Metro Complex: Added Employment, Tax Funds
For the vision and tenacity it took to plug in what will become a massive economic conduit along the M-6 corridor, the partners in this project are saluted with the Business Journal Newsmaker of the Year Award, announced today at a meeting of the Economic Club of Grand Rapids.
"Selecting the top Newsmaker this year was a very difficult challenge," said Carole Valade, editor of the Business Journal. "Economic analysts who reviewed the list of nominees were impressed with the breadth of activity those profiled in these stories bring to the area."
Once a cornfield, the 170-acre Metro Health Village development at M-6 and Byron Center Avenue SW today comprises a hospital, medical offices, several health care businesses, a park and several retail outlets. According to online minutes, Wyoming planning commissioners in 2007 approved site plans for a cancer treatment center, a dentist's office, a Macatawa Bank branch, an ITT Educational Services building, and a 113-room, five-story, 66,000-square-foot Hyatt Place hotel.
In the talking stage — but not yet in the commission's approval process — are a second hotel, another medical office building and a food store, said Tim Cochran, principal planner for Wyoming.
The Bank of Holland confirmed that it has purchased land there, but has no immediate plans for development. The YMCA of Greater Grand Rapids is planning a facility for the area.
The $150 million, 208-bed Metro Health Hospital opened in September, after a rocky beginning that included a 10-month delay in construction while hospital officials worked out financing.
Investment in Metro Health Village could amount to at least $500 million, Cochran said.
"I've been hearing half a billion for a couple of years now, and I don't know how to put a cap on it," he added. "There's still a lot of unknown development that will happen there. They're master planning, but you never fully know who's going to walk in the door next with a great proposal to go there."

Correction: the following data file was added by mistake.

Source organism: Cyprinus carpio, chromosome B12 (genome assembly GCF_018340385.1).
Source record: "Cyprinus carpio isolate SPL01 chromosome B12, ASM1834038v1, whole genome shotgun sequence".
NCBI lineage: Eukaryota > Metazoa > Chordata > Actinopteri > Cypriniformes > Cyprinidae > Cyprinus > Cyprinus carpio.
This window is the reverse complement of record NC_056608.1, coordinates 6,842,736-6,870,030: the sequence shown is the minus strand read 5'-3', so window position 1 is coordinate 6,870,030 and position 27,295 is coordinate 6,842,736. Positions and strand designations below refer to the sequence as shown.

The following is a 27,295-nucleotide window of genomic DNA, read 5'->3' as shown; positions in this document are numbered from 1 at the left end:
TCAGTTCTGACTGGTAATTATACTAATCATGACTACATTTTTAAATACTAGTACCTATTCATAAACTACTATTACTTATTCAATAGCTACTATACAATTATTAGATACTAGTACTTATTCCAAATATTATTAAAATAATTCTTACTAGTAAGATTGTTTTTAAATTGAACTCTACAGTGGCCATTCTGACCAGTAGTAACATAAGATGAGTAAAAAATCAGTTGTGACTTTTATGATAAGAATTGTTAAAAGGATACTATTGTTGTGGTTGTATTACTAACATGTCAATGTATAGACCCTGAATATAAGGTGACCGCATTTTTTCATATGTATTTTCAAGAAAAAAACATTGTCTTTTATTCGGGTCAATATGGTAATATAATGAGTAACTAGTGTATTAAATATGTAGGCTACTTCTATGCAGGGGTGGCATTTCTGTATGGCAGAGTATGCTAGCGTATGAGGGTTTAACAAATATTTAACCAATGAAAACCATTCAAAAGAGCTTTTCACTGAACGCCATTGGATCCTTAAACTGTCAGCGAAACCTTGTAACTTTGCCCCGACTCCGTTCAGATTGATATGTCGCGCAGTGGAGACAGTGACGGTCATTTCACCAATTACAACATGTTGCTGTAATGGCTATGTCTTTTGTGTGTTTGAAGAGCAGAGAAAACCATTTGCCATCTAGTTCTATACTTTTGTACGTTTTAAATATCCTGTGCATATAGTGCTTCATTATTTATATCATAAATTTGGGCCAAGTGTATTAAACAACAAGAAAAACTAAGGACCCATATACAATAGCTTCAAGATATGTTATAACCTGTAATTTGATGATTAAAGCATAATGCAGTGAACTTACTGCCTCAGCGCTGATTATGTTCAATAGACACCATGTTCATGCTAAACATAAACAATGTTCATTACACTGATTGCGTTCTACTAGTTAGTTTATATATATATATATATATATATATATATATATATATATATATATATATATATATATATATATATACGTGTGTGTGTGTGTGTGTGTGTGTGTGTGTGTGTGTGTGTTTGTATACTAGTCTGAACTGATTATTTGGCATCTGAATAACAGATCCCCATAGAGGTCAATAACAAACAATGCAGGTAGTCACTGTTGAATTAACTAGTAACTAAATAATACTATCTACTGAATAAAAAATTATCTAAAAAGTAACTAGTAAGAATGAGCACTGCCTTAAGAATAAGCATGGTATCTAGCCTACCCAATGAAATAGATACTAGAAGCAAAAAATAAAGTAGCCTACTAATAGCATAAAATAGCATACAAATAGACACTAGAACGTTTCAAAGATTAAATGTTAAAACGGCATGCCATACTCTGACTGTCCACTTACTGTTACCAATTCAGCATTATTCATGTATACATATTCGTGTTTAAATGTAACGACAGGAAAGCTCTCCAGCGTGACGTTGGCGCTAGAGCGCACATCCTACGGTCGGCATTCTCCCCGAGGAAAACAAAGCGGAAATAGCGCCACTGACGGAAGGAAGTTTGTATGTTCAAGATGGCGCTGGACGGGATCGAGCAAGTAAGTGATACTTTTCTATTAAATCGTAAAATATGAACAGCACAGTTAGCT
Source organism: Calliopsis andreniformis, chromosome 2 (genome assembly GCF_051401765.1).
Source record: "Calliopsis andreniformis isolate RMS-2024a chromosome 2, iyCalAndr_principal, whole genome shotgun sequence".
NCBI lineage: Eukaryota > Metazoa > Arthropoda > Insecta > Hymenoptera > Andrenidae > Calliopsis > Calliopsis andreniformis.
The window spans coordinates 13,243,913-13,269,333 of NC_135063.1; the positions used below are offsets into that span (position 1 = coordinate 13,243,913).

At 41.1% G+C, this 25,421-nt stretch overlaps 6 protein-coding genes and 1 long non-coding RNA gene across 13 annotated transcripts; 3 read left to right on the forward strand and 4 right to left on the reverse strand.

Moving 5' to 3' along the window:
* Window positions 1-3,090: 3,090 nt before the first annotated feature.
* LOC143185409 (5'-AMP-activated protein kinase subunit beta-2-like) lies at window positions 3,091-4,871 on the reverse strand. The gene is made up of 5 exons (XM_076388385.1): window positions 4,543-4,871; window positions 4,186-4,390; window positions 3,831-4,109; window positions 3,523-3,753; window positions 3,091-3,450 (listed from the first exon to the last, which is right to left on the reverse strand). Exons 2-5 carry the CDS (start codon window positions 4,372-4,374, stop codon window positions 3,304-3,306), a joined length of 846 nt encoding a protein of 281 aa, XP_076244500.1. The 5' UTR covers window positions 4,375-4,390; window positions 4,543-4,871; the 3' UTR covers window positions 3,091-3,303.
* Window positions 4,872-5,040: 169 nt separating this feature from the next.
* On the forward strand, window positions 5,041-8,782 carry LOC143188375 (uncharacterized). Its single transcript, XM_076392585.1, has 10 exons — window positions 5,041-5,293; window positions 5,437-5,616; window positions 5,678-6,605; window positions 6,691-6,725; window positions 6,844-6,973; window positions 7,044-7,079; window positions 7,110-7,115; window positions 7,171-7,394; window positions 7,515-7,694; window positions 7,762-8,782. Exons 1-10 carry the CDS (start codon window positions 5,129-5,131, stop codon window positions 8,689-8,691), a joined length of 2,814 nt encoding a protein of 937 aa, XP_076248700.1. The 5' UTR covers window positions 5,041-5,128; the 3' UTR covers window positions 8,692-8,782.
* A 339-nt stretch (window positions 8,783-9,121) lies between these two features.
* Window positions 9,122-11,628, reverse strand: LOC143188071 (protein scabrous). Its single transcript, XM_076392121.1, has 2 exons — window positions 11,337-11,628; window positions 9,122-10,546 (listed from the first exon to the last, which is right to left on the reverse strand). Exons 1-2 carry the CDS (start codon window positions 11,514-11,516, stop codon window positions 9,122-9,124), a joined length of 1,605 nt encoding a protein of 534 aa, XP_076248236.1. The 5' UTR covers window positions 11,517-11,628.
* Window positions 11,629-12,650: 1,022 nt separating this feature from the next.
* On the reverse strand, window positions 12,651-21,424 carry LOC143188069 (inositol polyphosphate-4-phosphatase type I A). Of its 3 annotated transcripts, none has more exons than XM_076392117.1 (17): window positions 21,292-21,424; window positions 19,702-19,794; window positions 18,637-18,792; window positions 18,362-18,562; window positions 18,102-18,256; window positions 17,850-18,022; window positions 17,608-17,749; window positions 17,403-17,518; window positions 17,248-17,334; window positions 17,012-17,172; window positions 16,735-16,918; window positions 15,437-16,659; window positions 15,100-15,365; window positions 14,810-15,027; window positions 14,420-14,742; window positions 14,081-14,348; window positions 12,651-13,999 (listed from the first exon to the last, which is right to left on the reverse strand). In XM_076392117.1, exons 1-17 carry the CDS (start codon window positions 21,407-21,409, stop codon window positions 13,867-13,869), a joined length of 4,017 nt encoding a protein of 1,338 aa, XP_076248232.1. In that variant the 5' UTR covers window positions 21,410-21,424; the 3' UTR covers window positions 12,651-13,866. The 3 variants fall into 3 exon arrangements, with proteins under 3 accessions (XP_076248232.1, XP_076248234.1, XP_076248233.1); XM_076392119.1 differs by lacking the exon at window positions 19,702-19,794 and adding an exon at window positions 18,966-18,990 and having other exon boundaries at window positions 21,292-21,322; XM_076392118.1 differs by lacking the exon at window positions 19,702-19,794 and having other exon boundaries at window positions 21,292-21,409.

Business Journal Publisher John Zwarensteyn saluted the "long-term economic promise this project brings for West Michigan. It's another example of this area's ability to change and adapt well to evolving market conditions. Many of this year's nominees fall into that category."
So far, most of the retail and residential components at Metro Health Village have yet to rise from the ground. But Cochran said several nearby housing developments have proved popular with senior citizens who are happy to have quick access to health services. Across Byron Center Avenue, investors — drawn by Metro Health Village — constructed the Bayberry Market, a strip mall with 28 businesses. Two drugstores are at the corner. While a Wendy's Restaurant is nearby, the Planning Commission recently turned down a request from KFC.
Grand Rapids' other two hospitals, Saint Mary's Health Care and Spectrum Health, have invested in outpatient facilities within a small radius along M-6.
The rush to develop has made millionaires of those who owned property in the area before the M-6 freeway was built and construction of the hospital began in mid-cornfield.
Sprawl or development, the Metro Health Village and the growth it has prompted in close proximity are having an impact on Wyoming, Byron Township and the region, Cochran said.
Metro Health Hospital and The Granger Group have been partners in developing the Metro Health Village, where every building must comply with Leadership in Energy and Environmental Design standards.
It has been obvious for many years that Grand Rapids' lone osteopathic hospital, founded in 1942, needed capital improvements, Michael Faas, president of the hospital, said last year. "I honestly thought we would expand the hospital on the site. Our full intention was to stay where we were."
He said the facility was facing "a slow death" at its land-locked location at 1919 Boston St. SE.
In the 1990s, the hospital, city government and neighboring homeowners wrangled over expansion at the Boston site, which opened 50 years ago. Four of 55 homeowners declined to sell to the hospital, blocking the plan. Today, Faas said, he thinks that was for the best.